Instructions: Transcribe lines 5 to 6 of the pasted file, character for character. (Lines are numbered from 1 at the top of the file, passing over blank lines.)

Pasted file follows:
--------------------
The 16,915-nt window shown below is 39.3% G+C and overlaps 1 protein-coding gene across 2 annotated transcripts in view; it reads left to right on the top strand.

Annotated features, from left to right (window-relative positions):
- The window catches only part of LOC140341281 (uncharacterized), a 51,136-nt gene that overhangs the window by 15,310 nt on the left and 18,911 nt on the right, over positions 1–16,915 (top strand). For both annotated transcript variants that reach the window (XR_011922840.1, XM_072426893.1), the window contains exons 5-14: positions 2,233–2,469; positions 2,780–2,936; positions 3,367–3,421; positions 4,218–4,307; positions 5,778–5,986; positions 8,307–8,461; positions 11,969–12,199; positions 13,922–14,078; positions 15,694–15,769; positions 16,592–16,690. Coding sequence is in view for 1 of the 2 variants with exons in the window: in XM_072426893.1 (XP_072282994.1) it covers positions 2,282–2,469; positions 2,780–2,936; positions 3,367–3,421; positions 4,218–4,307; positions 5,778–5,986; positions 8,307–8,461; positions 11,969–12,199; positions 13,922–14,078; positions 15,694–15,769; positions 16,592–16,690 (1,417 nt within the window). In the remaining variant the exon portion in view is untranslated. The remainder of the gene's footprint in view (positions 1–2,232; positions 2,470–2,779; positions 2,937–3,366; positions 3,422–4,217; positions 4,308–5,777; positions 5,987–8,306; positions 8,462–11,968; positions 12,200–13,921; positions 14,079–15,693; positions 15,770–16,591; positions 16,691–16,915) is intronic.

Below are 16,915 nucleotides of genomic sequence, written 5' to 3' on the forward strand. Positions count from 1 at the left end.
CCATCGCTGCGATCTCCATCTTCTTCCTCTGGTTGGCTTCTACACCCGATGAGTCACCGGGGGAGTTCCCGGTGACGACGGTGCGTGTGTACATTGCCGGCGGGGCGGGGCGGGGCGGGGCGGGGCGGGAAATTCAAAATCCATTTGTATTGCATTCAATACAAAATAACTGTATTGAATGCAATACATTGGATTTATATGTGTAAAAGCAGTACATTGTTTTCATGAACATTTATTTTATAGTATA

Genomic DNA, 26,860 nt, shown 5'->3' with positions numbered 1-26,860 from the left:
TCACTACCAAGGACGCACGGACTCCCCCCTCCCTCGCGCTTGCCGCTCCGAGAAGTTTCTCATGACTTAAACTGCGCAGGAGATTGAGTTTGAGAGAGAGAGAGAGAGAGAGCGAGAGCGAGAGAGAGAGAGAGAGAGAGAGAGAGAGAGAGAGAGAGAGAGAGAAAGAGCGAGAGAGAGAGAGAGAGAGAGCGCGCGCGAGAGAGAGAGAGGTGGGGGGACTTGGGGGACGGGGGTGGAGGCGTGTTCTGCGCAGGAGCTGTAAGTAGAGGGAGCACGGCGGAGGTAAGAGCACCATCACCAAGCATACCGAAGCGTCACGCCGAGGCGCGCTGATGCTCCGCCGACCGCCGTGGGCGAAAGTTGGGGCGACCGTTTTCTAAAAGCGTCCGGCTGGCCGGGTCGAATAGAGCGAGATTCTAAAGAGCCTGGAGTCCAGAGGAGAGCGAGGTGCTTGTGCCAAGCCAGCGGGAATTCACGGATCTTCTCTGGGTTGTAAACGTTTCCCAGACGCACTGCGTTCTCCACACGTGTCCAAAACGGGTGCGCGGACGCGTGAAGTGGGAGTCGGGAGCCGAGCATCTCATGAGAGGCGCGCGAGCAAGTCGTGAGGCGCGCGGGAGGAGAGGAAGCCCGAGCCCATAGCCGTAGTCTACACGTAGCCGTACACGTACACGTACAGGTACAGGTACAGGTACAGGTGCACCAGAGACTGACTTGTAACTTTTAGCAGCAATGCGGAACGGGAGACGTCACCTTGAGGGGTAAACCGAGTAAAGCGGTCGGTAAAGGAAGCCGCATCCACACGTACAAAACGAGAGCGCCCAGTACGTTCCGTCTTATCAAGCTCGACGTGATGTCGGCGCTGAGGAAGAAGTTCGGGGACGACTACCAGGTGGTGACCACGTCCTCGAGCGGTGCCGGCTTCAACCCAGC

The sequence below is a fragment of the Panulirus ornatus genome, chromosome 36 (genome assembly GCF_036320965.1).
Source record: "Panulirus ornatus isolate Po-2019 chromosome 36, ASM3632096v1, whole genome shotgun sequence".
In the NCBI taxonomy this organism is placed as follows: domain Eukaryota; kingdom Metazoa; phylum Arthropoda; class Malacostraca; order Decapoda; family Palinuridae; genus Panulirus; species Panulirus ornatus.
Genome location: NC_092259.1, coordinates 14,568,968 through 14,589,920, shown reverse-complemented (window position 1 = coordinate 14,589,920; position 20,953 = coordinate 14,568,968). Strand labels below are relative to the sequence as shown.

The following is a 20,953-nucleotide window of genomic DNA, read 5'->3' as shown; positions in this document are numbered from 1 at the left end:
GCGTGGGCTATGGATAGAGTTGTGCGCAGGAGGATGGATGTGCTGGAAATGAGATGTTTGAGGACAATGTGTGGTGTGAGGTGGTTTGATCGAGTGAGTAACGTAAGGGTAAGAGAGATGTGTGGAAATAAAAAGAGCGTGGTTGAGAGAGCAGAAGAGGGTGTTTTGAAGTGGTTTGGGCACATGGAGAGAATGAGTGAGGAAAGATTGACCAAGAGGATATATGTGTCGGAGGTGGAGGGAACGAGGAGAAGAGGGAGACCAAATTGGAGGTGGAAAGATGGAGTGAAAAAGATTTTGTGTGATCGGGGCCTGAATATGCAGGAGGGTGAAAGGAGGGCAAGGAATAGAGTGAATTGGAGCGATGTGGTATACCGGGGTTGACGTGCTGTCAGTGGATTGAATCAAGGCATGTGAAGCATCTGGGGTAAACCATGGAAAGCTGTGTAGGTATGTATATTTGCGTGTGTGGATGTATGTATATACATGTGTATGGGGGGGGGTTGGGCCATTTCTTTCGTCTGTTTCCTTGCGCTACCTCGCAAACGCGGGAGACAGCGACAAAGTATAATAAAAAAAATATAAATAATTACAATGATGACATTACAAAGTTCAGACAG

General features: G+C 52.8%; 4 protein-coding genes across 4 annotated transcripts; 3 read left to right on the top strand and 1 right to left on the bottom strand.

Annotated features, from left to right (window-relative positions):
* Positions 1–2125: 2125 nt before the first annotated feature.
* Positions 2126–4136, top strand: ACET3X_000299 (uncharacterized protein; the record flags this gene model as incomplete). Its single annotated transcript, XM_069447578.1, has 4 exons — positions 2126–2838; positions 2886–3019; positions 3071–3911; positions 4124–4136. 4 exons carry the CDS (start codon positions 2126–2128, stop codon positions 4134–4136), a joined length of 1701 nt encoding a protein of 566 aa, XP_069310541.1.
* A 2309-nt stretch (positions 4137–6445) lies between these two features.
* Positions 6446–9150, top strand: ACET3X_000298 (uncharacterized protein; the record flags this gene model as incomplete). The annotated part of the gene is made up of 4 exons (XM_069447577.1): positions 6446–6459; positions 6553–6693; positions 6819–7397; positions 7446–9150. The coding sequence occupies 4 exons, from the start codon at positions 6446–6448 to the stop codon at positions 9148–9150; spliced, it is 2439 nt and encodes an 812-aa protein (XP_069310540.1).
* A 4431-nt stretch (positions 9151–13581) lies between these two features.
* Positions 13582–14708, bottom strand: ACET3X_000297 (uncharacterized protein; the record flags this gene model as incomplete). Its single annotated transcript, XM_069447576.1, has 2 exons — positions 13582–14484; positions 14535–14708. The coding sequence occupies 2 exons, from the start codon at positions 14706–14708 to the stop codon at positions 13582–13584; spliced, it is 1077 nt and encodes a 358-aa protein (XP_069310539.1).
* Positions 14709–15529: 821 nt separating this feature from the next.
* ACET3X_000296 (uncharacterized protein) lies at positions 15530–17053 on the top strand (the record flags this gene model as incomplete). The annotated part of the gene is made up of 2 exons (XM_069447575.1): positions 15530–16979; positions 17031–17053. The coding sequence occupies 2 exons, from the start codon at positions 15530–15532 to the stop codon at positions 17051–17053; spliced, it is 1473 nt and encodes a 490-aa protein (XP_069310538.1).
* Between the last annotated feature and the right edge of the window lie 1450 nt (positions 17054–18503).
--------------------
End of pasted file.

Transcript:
CCATCGCTGCGATCTCCATCTTCTTCCTCTGGTTGGCTTCTACACCCGATGAGTCACCGGGGGAGTTCCCGGTGACGACGGTGCGTGTGTACATTGCCGGCGGGGCGGGGCGGGGCGGGGCGGGGCGGGAAATTCAAAATCCATTTGTATTGCATTCAATACAAAATAACTGTATTGAATGCAATACATTGGATTTATATGTGTAAAAGCAGTACATTGTTTTCATGAACATTTATTTTATAGTATA

Genomic DNA, 26,860 nt, shown 5'->3' with positions numbered 1-26,860 from the left: